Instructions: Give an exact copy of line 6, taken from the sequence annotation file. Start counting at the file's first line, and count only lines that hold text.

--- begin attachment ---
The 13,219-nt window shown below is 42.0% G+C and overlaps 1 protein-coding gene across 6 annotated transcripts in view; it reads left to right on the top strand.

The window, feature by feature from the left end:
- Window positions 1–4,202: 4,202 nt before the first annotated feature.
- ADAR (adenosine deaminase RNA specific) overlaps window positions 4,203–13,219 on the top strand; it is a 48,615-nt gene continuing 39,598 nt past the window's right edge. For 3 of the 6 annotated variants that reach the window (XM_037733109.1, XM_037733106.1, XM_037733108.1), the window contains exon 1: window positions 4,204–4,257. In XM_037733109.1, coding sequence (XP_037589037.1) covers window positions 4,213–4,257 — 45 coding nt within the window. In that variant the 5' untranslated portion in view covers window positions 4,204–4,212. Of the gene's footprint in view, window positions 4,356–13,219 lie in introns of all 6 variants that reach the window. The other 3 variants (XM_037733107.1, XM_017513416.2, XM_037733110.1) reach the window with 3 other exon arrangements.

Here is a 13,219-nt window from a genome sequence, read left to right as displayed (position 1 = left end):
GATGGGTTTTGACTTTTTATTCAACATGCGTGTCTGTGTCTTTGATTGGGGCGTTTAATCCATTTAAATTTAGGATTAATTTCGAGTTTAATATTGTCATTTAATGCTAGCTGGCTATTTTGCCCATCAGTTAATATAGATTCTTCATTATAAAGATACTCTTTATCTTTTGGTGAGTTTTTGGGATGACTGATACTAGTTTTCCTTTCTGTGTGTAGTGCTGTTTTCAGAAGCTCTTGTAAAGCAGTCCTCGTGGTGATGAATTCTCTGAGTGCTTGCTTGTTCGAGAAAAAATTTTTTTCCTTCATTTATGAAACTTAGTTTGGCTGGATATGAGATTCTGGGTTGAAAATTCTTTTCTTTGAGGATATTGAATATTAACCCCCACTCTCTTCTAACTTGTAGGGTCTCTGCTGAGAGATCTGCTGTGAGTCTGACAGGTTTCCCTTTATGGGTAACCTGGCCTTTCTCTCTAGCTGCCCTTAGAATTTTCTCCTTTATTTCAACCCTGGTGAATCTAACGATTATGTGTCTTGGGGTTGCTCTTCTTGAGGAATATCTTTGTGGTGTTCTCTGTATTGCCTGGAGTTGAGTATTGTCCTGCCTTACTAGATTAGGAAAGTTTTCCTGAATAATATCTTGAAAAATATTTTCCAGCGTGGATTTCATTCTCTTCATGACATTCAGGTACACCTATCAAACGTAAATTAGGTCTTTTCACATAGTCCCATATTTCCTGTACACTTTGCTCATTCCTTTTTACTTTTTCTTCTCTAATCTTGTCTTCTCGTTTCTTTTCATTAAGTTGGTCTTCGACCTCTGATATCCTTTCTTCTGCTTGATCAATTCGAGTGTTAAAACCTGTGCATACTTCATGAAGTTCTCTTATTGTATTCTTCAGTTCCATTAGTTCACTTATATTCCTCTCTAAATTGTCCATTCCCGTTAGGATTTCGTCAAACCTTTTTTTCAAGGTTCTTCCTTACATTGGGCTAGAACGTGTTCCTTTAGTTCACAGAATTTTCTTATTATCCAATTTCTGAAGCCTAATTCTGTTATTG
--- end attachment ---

GATGGGTTTTGACTTTTTATTCAACATGCGTGTCTGTGTCTTTGATTGGGGCGTTTAATCCATTTAAATTTAGGATTAATTTCGAGTTTAATATTGTCATTTAATGCTAGCTGGCTATTTTGCCCATCAGTTAATATAGATTCTTCATTATAAAGATACTCTTTATCTTTTGGTGAGTTTTTGGGATGACTGATACTAGTTTTCCTTTCTGTGTGTAGTGCTGTTTTCAGAAGCTCTTGTAAAGCAGTCCTCGTGGTGATGAATTCTCTGAGTGCTTGCTTGTTCGAGAAAAAATTTTTTTCCTTCATTTATGAAACTTAGTTTGGCTGGATATGAGATTCTGGGTTGAAAATTCTTTTCTTTGAGGATATTGAATATTAACCCCCACTCTCTTCTAACTTGTAGGGTCTCTGCTGAGAGATCTGCTGTGAGTCTGACAGGTTTCCCTTTATGGGTAACCTGGCCTTTCTCTCTAGCTGCCCTTAGAATTTTCTCCTTTATTTCAACCCTGGTGAATCTAACGATTATGTGTCTTGGGGTTGCTCTTCTTGAGGAATATCTTTGTGGTGTTCTCTGTATTGCCTGGAGTTGAGTATTGTCCTGCCTTACTAGATTAGGAAAGTTTTCCTGAATAATATCTTGAAAAATATTTTCCAGCGTGGATTTCATTCTCTTCATGACATTCAGGTACACCTATCAAACGTAAATTAGGTCTTTTCACATAGTCCCATATTTCCTGTACACTTTGCTCATTCCTTTTTACTTTTTCTTCTCTAATCTTGTCTTCTCGTTTCTTTTCATTAAGTTGGTCTTCGACCTCTGATATCCTTTCTTCTGCTTGATCAATTCGAGTGTTAAAACCTGTGCATACTTCATGAAGTTCTCTTATTGTATTCTTCAGTTCCATTAGTTCACTTATATTCCTCTCTAAATTGTCCATTCCCGTTAGGATTTCGTCAAACCTTTTTTTCAAGGTTCTTCCTTACATTGGGCTAGAACGTGTTCCTTTAGTTCACAGAATTTTCTTATTATCCAATTTCTGAAGCCTAATTCTGTTATTG